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Perceived Stress and Discrimination Influence on Alcohol Use Among Hispanics in a Culturally Plural Society

Montemayor, Benjamin Neil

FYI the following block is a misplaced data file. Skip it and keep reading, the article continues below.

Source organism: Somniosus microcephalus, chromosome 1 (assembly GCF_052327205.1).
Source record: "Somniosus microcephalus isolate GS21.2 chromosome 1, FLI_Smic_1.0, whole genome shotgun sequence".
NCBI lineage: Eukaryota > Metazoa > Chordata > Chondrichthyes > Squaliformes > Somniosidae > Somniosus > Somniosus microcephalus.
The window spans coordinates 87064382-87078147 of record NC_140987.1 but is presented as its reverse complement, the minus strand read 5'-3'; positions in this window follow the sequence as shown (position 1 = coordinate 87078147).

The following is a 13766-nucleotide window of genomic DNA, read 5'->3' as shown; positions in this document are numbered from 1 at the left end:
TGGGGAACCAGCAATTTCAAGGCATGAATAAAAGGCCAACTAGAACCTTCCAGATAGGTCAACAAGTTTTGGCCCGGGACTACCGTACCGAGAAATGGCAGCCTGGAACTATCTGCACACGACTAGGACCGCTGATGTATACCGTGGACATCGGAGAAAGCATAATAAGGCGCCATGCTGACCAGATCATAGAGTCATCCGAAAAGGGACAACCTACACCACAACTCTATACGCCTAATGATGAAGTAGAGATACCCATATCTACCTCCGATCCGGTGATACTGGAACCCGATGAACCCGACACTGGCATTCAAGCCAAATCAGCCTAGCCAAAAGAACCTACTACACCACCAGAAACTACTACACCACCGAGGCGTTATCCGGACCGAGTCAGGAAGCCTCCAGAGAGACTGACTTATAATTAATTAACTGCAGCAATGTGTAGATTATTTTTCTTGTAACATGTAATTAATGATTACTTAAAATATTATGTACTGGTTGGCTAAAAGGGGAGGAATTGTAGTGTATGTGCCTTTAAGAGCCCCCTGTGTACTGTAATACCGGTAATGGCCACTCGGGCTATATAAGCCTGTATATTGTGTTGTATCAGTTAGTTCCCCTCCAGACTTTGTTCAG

High rates of discrimination and perceived stress are experienced by minority groups adjusting to a culturally-plural society. Hispanics are more susceptible to negative methods of coping, particularly alcohol use, to function as an escape, or as an attempt to alleviate or resolve personal problems. Because Hispanics are the fastest growing minority group (United States Census Bureau [USCB], 2011), it is important to identify the extent that alcohol is used to cope with discrimination and stress. Two invitations were sent to a random sample of 5000 undergraduate students to participate in a cross-sectional online survey. Students reported on basic demographic questions pertaining to race/ethnicity, gender, age, height, weight, Greek affiliation and year in school. In addition, the survey assessed for levels of discrimination, perceived stress and alcohol use in the past 30 days. Due to the nature of the study, the sample was restricted to evaluate only Hispanics and Non-Hispanic Whites to determine if levels of the variables were more prevalent in the Hispanic population than in Non-Hispanic Whites. Results provide evidence that Hispanics (n = 30) and Non-Hispanic Whites (n = 445) experienced similar levels of discrimination and perceived stress and revealed similar drinking habits in the last 30 days. Findings suggest that discrimination is experienced among both minority and majority populations in a southern regional university. Results of the survey revealed that Hispanics and Non-Hispanic Whites report having experienced discrimination in as much as 77% and 71% of the population, respectively. More than 80% of each population consumed alcohol at some point in the past 30 days. Although no correlation was revealed between alcohol consumption in the past month and discrimination or perceived stress, studies suggest that alcohol use as a coping method is linked to acculturation issues such as language conflicts, culture differences and customs in addition to discrimination and experiences of stress. Future studies have the capacity to benefit college students, especially minorities, at college campuses, by identifying influencing decisions and coping methods.